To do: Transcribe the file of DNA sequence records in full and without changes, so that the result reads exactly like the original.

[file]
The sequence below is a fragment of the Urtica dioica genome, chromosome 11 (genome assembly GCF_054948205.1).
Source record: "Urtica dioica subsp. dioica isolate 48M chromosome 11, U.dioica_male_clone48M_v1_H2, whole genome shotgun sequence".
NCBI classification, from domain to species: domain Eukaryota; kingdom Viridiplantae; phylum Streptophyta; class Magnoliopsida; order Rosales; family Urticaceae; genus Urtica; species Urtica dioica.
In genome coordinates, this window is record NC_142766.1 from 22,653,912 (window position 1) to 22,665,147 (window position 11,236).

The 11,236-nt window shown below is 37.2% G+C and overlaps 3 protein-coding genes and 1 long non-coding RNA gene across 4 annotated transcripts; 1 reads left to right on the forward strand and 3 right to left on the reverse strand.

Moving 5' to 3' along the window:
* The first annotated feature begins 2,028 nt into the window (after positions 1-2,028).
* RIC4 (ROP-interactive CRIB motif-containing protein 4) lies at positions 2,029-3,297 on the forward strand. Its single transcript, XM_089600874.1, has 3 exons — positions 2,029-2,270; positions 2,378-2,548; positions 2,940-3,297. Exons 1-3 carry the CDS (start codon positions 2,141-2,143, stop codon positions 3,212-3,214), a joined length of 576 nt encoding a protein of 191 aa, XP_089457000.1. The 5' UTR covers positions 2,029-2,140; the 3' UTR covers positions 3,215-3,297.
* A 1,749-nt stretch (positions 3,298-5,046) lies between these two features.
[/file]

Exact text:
The sequence below is a fragment of the Urtica dioica genome, chromosome 11 (genome assembly GCF_054948205.1).
Source record: "Urtica dioica subsp. dioica isolate 48M chromosome 11, U.dioica_male_clone48M_v1_H2, whole genome shotgun sequence".
NCBI classification, from domain to species: domain Eukaryota; kingdom Viridiplantae; phylum Streptophyta; class Magnoliopsida; order Rosales; family Urticaceae; genus Urtica; species Urtica dioica.
In genome coordinates, this window is record NC_142766.1 from 22,653,912 (window position 1) to 22,665,147 (window position 11,236).

The 11,236-nt window shown below is 37.2% G+C and overlaps 3 protein-coding genes and 1 long non-coding RNA gene across 4 annotated transcripts; 1 reads left to right on the forward strand and 3 right to left on the reverse strand.

Moving 5' to 3' along the window:
* The first annotated feature begins 2,028 nt into the window (after positions 1-2,028).
* RIC4 (ROP-interactive CRIB motif-containing protein 4) lies at positions 2,029-3,297 on the forward strand. Its single transcript, XM_089600874.1, has 3 exons — positions 2,029-2,270; positions 2,378-2,548; positions 2,940-3,297. Exons 1-3 carry the CDS (start codon positions 2,141-2,143, stop codon positions 3,212-3,214), a joined length of 576 nt encoding a protein of 191 aa, XP_089457000.1. The 5' UTR covers positions 2,029-2,140; the 3' UTR covers positions 3,215-3,297.
* A 1,749-nt stretch (positions 3,298-5,046) lies between these two features.